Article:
- Ian Bogost devoted a recent Atlantic op-ed to the subject of hyperemployment, his term for new economic realities introduced by technology and the proliferation of smartphones and online services:
If you’re like many people, you’ve started using your smartphone as an alarm clock. Now it’s the first thing you see and hear in the morning. And touch, before your spouse or your crusty eyes. Then the ritual begins. Overnight, twenty or forty new emails: spam, solicitations, invitations or requests from those whose days pass during your nights, mailing list reminders, bill pay notices. A quick triage, only to be undone while you shower and breakfast.
Often, we cast these new obligations either as compulsions (the addictive, possibly dangerous draw of online life) or as necessities (the importance of digital contact and an “online brand” in the information economy). But what if we’re mistaken, and both tendencies are really just symptoms of hyperemployment?
Hyperemployment offers a subtly different way to characterize all the tiny effort we contribute to Facebook and Instagram and the like. It’s not just that we’ve been duped into contributing free value to technology companies (although that’s also true), but that we’ve tacitly agreed to work unpaid jobs for all these companies. And even calling them “unpaid” is slightly unfair, since we do get something back from these services, even if they often take more than they give. Rather than just being exploited or duped, we’ve been hyperemployed. We do tiny bits of work for Google, for Tumblr, for Twitter, all day and every day.
- Bogost’s essay is reminiscent of Dallas Smythe’s notion of the audience commodity; near the end of his article Bogost warns that leisure time may disappear leaving only work time, while Smythe declared thirty years ago that all non-sleeping time should be considered time spent laboring.
- Karen Gregory at the Digital Labor Working Group blog responded to Bogost’s article in a post about digital labor, feminized labor, and use of the term “hyperemployment”:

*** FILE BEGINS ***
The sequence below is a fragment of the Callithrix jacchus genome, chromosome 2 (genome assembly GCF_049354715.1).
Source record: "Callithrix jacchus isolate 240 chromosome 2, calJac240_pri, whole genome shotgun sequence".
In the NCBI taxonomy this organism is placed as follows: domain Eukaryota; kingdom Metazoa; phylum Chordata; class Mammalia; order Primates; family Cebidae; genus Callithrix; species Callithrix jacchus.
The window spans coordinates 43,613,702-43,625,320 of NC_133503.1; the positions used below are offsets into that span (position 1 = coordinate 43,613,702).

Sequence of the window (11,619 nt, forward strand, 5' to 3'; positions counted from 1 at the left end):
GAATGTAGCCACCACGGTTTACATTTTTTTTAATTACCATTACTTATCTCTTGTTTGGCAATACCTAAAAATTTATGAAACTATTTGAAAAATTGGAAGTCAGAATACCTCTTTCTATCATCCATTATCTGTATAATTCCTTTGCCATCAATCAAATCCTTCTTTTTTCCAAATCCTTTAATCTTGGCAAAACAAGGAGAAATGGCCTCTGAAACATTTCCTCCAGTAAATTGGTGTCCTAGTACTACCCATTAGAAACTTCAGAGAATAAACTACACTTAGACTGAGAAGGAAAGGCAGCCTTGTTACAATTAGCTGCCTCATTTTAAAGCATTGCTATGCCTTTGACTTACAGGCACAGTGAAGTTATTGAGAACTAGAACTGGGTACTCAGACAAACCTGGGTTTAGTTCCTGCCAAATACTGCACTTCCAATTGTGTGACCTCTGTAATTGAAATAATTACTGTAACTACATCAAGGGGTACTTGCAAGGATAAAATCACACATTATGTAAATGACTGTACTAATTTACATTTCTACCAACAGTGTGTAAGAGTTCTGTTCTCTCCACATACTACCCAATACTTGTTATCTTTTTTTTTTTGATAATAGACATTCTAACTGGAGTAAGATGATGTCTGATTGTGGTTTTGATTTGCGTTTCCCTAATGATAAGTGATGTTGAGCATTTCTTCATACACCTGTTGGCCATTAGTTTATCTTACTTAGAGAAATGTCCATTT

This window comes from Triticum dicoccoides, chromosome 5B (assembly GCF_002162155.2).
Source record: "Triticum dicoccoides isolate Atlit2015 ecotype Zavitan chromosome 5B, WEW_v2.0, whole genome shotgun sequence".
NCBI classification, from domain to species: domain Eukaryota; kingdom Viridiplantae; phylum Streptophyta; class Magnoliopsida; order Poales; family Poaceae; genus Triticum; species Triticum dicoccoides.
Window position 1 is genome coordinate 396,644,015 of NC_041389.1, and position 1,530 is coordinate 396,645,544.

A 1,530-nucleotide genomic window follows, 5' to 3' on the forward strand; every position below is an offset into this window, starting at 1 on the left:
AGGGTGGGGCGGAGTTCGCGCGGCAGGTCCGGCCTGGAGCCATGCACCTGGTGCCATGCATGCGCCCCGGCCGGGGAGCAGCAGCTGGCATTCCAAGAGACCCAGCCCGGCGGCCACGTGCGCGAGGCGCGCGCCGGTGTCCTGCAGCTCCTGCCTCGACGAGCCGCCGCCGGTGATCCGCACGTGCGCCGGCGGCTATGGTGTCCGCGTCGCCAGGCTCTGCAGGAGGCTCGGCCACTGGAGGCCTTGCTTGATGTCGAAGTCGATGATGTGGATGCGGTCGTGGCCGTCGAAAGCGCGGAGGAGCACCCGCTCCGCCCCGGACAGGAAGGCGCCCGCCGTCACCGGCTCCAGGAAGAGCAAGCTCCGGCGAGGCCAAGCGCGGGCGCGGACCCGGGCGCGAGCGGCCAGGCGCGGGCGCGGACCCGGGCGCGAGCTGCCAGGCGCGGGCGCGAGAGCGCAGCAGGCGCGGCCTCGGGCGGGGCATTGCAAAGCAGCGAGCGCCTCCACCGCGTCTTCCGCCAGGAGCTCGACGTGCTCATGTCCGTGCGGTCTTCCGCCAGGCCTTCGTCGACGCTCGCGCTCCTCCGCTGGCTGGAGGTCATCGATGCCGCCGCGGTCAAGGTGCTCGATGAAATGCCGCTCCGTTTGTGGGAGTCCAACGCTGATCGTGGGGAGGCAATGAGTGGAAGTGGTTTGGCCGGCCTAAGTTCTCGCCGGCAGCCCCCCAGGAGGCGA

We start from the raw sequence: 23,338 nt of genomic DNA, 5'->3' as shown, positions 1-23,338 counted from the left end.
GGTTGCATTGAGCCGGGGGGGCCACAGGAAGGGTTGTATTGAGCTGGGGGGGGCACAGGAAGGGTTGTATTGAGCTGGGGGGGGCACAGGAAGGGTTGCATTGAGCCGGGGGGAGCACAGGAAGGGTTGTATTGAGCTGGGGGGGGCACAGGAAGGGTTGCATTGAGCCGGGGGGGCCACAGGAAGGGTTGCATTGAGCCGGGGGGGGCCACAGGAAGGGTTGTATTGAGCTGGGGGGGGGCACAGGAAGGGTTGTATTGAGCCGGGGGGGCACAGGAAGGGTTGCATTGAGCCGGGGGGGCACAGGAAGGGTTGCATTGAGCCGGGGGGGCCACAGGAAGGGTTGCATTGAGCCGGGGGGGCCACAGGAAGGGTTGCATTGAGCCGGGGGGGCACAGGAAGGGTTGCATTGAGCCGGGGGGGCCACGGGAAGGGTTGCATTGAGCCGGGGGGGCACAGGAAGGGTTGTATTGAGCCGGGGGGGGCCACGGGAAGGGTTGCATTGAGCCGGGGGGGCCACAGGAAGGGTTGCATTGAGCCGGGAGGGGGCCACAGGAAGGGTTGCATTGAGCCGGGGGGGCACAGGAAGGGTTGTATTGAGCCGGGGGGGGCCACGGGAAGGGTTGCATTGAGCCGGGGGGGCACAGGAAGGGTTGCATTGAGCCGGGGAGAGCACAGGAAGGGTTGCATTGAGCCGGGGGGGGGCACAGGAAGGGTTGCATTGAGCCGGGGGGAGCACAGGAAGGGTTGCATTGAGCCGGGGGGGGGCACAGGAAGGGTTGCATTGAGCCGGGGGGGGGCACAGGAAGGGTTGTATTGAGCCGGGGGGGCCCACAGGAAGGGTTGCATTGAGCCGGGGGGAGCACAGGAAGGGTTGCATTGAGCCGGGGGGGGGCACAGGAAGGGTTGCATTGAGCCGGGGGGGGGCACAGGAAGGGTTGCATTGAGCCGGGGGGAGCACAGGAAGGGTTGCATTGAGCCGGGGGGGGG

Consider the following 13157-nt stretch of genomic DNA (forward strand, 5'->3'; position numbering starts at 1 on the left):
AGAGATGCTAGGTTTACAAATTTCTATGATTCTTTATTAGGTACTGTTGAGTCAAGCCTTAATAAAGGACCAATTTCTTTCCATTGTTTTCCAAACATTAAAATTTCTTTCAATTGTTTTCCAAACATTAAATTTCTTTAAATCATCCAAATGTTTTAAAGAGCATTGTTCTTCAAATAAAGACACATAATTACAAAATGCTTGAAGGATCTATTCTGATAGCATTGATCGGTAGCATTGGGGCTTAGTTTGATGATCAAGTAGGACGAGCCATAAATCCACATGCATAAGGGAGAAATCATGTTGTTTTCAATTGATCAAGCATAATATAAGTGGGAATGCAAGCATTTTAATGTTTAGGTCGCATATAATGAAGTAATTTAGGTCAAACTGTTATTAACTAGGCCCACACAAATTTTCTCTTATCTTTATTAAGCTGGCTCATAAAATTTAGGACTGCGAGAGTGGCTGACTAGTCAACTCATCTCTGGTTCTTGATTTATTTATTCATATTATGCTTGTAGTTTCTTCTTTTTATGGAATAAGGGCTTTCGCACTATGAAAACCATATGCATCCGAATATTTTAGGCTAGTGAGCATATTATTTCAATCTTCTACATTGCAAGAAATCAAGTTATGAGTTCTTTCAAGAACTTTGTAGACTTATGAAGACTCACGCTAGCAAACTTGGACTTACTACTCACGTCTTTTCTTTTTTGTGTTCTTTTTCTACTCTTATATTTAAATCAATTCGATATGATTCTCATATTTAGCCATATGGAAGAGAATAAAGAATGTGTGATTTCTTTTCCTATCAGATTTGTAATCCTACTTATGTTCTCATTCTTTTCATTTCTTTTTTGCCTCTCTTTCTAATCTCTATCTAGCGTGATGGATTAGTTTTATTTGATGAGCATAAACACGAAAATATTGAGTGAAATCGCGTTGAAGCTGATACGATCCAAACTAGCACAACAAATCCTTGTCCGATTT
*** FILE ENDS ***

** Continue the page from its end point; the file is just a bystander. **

Bogost writes, “hyperemployment offers a subtly different way to characterize all the tiny effort we contribute to Facebook and Instagram and the like. It’s not just that we’ve been duped into contributing free value to technology companies (although that’s also true), but that we’ve tacitly agreed to work unpaid jobs for all these companies.” This tacit agreement, however, extends beyond social media and e-mail and is really a form of housework and maintenance for our daily lives. In that regard, I wonder if calling the cozy arrangement between digital technologies, data economies, and invisible labor “employment” runs the danger of side-stepping the deeper (gendered and racialized) antagonisms inherent in the distinction between what is considered labor and what is considered “care.”
- At the Cyborgology blog Robin James continued the dialogue by further relating hyperemployment to femininity:
For more than thirty years, Marxist feminists have been arguing that women’s unpaid labor–housework, reproduction, etc.–is a prerequisite for capitalist wage labor, surplus value extraction, and profit-making. Capital can extract surplus value from waged labor only because the wage laborer is supported by (extracts surplus value from) unwaged labor, mainly in the form of the wife. Gregory’s argument is that what Bogost is pointing to isn’t a new phenomenon so much as a reconfiguration of an ongoing practice: we are all our own wives and moms, so to speak. Indeed, as Bogost’s example suggests, our smartphones wake us up, not our moms, just as emails accomplish a lot of the relational work (scheduling, reminding, checking in, etc.) conventionally performed by women.
- Finally, Katy Waldman summed-up the conversation so far and pondered whether smartphones will kill femininty:
So does technology relieve the burden on women to perform certain traditionally feminine tasks? Sure! If your husband scans the news on his iPad, you no longer need to collect the morning paper. If your kids have SpongeBob SquarePants for company, you are free to leave them bathed in television glare while you check Twitter/wallow in 21st-century guilt. On the other hand, assigning a task to a computer doesn’t necessarily make it go away. Wageless work may now be more evenly distributed among men and women, but someone still has to send the reminder emails and program the vacuum bot. We haven’t escaped the reality of unpaid labor; we’ve simply spread it around.